June 24, 2019
I arrive to the Assisted Living facility with table, sheets, bolster and CBD cream in tow. After parking, signing in and maneuvering all my supplies to the elevator, I have a quiet minute before the door opens at the second floor. I’m thinking. My next client is 92? Is he going to be able to get on the table? If so, is he going to be able to roll over? God knows I’ve dealt with helping immobile clients on and off the table and God bless nurses everywhere who daily face the heave-ho of patient movement.
Ding. Elevator door opens. I look down the hallway and see what could easily be any other apartment or condo building in the US. No nurses, no tell-tale smell, just well decorated doors with last names under each number. I pass doors with artificial flower arrangements, welcome signs and I smile at the Mezuzah that greets me at Mr Ron’s door.
Knock Knock Knock.
Whoops, there’s a door bell. Bing bong.
I’m right on time, and I’ve been warned, Mr Ron is hard of hearing. I wait.
After a few minutes of repeating the knock and the doorbell, I text his daughter. “Could your Dad be at lunch?” She affirms and says he always eats alone.
Next stop (minus gear) is the cafeteria.
Soooo I’ve never met Mr Ron before. I don’t know what he looks like and the caf is pretty busy. Next. I interrupt a few more gentlemen dining alone then I see a fellow in the back with a hearing aid.
I approach the table and looking him right in the eyes I ask, “Hi! Is your name Ron?” Of course, I’m speaking rather loudly, so other people eating turn to look. He tilts his head, confused as to why I am even talking to him. With a big smile I ask again, “Hi. Is your name Ron?” Surprised, he says, “Yes it is.” Still speaking louder than my regular inside voice I explain, “My name is Jodi. I’m here to work with you.” He immediately raises his finger and says “Oh right!” His plate is full, so we agree with a combo of charades and sign language I’ll go get set up and he’ll come up after he’s finished with lunch.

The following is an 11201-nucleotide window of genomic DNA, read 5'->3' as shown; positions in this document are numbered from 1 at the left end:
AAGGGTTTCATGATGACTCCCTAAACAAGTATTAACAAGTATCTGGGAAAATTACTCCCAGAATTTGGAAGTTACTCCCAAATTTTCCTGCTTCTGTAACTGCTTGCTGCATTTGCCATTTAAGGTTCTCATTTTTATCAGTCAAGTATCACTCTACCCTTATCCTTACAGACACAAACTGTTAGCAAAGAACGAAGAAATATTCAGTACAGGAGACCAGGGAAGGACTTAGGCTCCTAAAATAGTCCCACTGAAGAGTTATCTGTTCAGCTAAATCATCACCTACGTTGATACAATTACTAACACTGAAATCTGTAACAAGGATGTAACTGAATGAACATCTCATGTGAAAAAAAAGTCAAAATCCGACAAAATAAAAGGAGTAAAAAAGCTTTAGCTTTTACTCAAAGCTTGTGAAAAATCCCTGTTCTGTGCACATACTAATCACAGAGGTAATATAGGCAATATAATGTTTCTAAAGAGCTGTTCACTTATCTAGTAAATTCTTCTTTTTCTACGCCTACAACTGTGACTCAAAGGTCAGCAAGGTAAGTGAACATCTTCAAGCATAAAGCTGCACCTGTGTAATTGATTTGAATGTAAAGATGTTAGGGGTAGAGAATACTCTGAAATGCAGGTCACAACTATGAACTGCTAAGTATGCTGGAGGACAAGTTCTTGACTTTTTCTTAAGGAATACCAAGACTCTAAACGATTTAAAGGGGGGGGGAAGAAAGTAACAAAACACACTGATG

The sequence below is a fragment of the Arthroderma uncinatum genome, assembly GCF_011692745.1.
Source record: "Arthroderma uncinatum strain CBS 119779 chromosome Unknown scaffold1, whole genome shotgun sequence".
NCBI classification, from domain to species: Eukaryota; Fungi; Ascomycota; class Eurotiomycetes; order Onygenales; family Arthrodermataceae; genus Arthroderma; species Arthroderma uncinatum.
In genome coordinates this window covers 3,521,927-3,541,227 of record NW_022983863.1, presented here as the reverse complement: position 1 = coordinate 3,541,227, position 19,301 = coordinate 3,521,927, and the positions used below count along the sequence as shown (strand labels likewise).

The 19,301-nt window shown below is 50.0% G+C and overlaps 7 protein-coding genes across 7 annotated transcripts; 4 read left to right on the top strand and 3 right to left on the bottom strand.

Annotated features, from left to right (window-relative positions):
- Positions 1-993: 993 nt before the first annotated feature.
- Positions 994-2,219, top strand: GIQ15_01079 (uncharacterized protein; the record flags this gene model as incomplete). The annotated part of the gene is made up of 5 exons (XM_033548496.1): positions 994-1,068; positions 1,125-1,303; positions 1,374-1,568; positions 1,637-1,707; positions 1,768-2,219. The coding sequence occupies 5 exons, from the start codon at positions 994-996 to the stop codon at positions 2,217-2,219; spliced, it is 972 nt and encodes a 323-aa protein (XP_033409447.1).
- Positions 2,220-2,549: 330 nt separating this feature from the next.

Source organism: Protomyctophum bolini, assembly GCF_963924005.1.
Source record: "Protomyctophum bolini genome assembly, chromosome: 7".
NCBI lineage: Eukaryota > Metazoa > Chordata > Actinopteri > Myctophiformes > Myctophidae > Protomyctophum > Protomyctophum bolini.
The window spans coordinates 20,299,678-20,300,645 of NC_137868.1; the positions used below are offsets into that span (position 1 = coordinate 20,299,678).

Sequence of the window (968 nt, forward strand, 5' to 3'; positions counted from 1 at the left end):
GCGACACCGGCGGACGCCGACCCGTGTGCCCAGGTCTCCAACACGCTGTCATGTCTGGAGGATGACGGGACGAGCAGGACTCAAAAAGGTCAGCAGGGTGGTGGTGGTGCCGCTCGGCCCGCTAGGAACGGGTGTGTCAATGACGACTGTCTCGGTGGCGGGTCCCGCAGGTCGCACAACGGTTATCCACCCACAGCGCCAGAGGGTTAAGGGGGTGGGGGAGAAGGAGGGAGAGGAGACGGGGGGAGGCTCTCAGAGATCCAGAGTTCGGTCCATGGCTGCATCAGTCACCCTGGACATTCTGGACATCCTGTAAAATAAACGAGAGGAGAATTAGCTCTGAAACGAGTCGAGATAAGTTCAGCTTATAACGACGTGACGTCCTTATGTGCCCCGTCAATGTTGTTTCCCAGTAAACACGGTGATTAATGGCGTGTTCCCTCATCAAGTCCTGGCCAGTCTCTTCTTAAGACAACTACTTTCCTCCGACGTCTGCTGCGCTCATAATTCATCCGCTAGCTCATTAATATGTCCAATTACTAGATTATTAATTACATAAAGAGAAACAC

I walk up to the first gentleman I see eating alone, “Hello, is your name Ron?” He says “No, my name is Robert.” Swing and a miss.
Using a cane and the wall for balance, Mr. Ron enters the room. There is some greeting as I’m holding one finger in the air to indicate wait a minute. He passes by me and proceeds to lay face down on the table without taking off a stitch of clothing. Alrighty then. He has no problem getting on the table. To avoid any confusion I decide to begin.
The session flows smoothly. Mr Ron loves to receive. With permission, I am able to work directly on the skin on his areas of pain. I work around the left hip and glute. Im surprised, his tissue is sturdy; his skin has a solid texture. He is quite vocal thru out the session with loud oooooo’s and ahhhhhhh’s. My heart is full of appreciation for this session. What a gift it is to be able to deliver pleasure to such a seasoned, experienced man. What history is in his cells. What joy, sadness; what a wealth of experiences.
Mr. Ron says he hasn’t felt this good in years. “I feel like I’m 40!” The work (massage work) is precious. I share this story with you as a reminder to embrace the clients Spirit puts on your path. Remember Divine Order. You may have a gift for them, but they may have a gift for you.
Send me Jodi's monthly
Find Other Articles
So, I had been warned. He's a bit odd. Talks a lot. He's difficult, but harmless. He has some crazy ideas. He's a former Marine. Okay, you got me. He's a former Marine? I'll do my best to help. Leo served as a helicopter pilot. No surprise that he has back, neck and...
Apparently so.Amy Cuddy in her TED talk shares, “Our bodies change our minds, and our minds can change our behavior, and our behavior can change our outcomes.” Science has proven our posture impacts our feelings. Now wait a minute. Is this the old 'fake it til you...
My heart was broken when my cat, Zoe, got sick and I had to make the decision to put her to sleep. Have you ever had to make that choice? Luckily, I got to spend the weekend with her before saying goodbye. When the appointed time came, I sobbed. So much sorrow. If you...